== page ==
- Tiara Shafiq
- St Lucia Qld
Creatrix of Awesome, The Merch Girl
TED's $6000 price tag limits itself to the most privileged in society, blocking out the marginalised & creating echo chambers.
Many people claim that the biggest value of being at TED is the networking, meeting with people who have the power and ability to affect change on a major level. However, the entry price is prohibitive to all but the most privileged in society - never mind the additional costs of travel, accommodation, and so on. There is a half-price non-profit ticket but even that is cost-prohibitive if you do not come from a developed country and hold a relatively well-paying job.
The people who are *most in need* of access to such networks and resources, and the people that the privileged and the influential need to meet, are priced out of entry. Young people, marginalised people, those from countries with low buying power. People who *actually deal with these issues first hand* but do not have the opportunity to be a speaker.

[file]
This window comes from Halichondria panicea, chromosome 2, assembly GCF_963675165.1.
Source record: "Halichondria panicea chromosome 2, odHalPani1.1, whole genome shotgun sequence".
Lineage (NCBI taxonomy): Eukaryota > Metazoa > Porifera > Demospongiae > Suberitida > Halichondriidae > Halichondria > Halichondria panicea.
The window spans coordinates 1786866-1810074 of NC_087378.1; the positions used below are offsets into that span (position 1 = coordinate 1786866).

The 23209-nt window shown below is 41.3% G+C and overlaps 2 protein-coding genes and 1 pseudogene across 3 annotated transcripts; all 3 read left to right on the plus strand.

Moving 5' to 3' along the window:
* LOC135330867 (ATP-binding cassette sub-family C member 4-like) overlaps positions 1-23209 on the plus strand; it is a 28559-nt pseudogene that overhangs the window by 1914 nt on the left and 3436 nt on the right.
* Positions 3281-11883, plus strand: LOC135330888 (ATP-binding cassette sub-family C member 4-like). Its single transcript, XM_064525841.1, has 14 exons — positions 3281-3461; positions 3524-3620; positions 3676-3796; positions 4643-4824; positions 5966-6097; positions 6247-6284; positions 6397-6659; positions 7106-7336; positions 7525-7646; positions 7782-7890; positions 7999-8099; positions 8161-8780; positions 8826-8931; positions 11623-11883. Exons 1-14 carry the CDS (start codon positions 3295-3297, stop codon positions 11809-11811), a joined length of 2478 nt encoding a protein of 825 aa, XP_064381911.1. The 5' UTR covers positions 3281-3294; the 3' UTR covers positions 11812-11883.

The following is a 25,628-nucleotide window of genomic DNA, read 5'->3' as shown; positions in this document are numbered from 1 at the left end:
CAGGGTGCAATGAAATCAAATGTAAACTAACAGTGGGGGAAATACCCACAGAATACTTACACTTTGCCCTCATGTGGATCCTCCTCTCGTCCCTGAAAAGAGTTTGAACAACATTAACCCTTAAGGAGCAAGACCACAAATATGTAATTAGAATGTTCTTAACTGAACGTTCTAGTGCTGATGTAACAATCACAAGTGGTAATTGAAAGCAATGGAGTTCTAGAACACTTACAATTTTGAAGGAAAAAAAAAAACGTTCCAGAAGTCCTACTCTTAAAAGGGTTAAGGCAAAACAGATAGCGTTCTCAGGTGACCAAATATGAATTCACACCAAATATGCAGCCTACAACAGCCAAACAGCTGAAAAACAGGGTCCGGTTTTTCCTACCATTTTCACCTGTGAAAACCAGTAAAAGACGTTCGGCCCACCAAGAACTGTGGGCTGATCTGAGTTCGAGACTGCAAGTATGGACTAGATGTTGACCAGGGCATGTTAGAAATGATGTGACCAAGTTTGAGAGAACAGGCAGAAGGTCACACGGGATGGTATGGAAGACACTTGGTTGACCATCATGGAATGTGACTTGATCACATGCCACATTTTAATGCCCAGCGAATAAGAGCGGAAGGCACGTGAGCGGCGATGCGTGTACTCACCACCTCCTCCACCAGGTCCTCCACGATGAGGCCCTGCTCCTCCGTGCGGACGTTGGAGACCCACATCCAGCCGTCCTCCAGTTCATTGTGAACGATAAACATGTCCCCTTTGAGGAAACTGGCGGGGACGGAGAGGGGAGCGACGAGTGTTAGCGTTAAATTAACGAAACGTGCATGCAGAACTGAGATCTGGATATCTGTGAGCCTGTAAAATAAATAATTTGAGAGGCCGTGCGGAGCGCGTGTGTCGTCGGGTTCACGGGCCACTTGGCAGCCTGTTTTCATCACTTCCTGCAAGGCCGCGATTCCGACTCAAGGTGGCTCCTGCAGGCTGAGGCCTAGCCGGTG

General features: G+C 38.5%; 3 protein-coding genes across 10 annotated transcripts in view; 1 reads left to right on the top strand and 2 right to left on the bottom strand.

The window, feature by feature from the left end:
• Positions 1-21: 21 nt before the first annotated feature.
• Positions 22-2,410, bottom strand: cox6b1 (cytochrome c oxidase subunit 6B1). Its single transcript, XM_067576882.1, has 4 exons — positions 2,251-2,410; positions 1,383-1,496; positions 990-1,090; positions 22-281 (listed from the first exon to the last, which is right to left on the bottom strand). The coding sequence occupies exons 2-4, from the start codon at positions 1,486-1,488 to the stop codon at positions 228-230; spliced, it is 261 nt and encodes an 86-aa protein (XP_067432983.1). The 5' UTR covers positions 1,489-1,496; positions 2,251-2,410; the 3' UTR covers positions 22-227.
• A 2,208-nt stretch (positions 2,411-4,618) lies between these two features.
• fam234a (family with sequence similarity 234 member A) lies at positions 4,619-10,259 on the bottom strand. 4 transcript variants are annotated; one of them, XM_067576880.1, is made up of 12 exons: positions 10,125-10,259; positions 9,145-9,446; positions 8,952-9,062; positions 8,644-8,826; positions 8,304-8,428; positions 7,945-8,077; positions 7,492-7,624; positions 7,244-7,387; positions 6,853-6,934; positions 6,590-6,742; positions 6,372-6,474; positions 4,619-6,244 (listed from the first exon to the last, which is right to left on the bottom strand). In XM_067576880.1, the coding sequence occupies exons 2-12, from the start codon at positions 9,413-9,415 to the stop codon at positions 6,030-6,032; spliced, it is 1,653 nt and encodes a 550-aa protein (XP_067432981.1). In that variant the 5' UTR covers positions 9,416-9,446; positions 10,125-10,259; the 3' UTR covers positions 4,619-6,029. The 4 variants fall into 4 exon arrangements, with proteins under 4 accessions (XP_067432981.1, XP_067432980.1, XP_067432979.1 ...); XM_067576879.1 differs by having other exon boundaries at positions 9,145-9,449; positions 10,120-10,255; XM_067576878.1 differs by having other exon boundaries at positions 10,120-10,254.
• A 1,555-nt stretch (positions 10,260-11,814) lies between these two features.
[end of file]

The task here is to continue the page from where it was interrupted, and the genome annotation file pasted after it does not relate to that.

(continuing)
Sometimes I feel like whenever someone from a marginalised or non-privileged background is on TED as a speaker it's almost tokenistic - "oh look, we filled our quota of poor brown people". In the meantime the rich white folk get to feel better about doing something to "change the world"...even though they've never had to interact with anyone outside their closed circles.
Saying that it's cheaper than other equivalent conferences is not enough, it's still TOO EXPENSIVE.
Even the TEDx conferences are limited in a way because they're local, so you only really get solutions forming from the same pool of people (who often all know each other). Cross-cultural exchanges aren't as apparent or strong.
If TED really wants to change the world, it needs to rethink *why* the conference tickets are so expensive and think about who they're excluding from the process.